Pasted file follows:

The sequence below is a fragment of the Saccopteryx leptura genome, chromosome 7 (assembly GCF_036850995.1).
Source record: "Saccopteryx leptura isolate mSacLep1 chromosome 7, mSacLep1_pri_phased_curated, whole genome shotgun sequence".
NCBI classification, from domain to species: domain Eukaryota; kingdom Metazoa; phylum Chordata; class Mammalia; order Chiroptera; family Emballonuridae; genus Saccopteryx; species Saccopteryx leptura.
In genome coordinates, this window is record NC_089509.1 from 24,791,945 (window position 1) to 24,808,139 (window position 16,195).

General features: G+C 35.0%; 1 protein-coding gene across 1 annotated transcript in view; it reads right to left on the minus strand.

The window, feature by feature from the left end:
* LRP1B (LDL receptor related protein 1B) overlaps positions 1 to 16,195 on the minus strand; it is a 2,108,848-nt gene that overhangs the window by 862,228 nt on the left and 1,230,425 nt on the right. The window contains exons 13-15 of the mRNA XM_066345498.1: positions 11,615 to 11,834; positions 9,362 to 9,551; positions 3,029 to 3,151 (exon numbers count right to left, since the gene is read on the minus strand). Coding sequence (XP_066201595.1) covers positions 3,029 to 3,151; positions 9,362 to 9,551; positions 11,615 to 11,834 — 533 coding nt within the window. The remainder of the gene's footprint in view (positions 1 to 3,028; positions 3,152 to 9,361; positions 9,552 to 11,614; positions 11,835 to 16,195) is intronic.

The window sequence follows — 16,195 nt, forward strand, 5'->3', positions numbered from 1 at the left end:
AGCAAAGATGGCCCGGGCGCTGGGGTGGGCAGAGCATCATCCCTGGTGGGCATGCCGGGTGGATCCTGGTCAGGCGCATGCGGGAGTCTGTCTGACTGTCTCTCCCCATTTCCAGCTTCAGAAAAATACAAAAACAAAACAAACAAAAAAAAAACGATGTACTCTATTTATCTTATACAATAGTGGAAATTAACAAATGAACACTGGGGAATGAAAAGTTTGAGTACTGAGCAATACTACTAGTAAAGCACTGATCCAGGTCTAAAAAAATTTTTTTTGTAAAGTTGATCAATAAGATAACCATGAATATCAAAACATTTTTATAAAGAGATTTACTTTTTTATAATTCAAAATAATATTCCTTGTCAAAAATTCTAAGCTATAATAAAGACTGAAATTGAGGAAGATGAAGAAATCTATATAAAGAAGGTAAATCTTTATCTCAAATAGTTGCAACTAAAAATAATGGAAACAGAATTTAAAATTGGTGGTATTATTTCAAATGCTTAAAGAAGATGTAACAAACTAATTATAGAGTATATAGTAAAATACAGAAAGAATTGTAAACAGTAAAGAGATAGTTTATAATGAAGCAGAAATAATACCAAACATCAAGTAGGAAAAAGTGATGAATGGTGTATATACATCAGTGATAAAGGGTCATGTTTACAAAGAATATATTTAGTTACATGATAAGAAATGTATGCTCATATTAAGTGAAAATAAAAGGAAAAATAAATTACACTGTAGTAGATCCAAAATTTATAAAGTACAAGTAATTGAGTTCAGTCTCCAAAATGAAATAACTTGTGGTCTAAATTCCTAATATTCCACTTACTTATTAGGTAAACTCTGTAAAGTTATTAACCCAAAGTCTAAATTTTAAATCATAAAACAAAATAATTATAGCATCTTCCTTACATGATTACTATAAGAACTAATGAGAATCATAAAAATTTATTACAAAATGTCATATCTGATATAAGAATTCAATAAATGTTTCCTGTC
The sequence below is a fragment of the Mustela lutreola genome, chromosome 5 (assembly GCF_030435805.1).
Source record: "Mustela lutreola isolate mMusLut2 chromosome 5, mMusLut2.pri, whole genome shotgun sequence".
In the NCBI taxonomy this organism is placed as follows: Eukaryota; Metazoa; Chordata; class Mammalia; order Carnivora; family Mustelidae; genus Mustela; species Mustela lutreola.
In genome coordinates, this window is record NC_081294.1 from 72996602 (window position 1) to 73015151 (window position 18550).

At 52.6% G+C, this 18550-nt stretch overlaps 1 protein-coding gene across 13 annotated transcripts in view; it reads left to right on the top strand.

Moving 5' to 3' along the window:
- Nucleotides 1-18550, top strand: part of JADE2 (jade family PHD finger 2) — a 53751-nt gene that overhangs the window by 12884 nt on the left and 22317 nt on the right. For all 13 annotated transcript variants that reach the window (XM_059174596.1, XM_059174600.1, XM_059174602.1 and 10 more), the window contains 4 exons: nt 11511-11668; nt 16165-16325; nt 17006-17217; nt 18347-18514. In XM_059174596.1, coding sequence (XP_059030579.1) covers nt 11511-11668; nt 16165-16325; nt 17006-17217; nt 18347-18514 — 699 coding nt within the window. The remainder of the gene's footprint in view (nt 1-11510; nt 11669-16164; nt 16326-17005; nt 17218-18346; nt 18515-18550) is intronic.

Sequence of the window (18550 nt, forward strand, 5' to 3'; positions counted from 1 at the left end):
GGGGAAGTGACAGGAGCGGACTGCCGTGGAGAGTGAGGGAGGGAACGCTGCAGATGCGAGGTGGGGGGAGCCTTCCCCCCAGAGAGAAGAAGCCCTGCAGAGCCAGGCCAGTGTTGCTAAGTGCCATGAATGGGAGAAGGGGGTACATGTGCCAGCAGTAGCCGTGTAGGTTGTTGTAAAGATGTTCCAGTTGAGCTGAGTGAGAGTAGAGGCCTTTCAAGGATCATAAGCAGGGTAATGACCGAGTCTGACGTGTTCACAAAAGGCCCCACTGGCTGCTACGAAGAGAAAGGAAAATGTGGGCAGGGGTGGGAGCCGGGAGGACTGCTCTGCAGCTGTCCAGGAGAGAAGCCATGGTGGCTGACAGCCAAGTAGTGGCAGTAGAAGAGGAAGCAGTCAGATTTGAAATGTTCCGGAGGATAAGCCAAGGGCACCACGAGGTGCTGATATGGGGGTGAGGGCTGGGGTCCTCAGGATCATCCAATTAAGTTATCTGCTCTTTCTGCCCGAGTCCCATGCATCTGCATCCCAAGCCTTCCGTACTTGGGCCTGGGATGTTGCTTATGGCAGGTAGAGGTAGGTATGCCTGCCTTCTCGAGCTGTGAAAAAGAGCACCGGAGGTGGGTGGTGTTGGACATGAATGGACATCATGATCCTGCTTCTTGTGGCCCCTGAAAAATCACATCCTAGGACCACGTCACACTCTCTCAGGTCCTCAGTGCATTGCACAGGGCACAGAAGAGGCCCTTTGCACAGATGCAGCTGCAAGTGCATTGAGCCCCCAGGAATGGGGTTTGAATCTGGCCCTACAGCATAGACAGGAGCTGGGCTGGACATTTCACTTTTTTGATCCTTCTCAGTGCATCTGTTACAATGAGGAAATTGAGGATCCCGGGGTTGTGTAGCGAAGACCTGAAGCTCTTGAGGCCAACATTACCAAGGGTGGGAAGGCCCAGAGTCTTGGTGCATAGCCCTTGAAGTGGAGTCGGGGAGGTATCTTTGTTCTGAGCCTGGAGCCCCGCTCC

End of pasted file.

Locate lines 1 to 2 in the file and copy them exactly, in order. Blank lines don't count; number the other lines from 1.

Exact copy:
The sequence below is a fragment of the Saccopteryx leptura genome, chromosome 7 (assembly GCF_036850995.1).
Source record: "Saccopteryx leptura isolate mSacLep1 chromosome 7, mSacLep1_pri_phased_curated, whole genome shotgun sequence".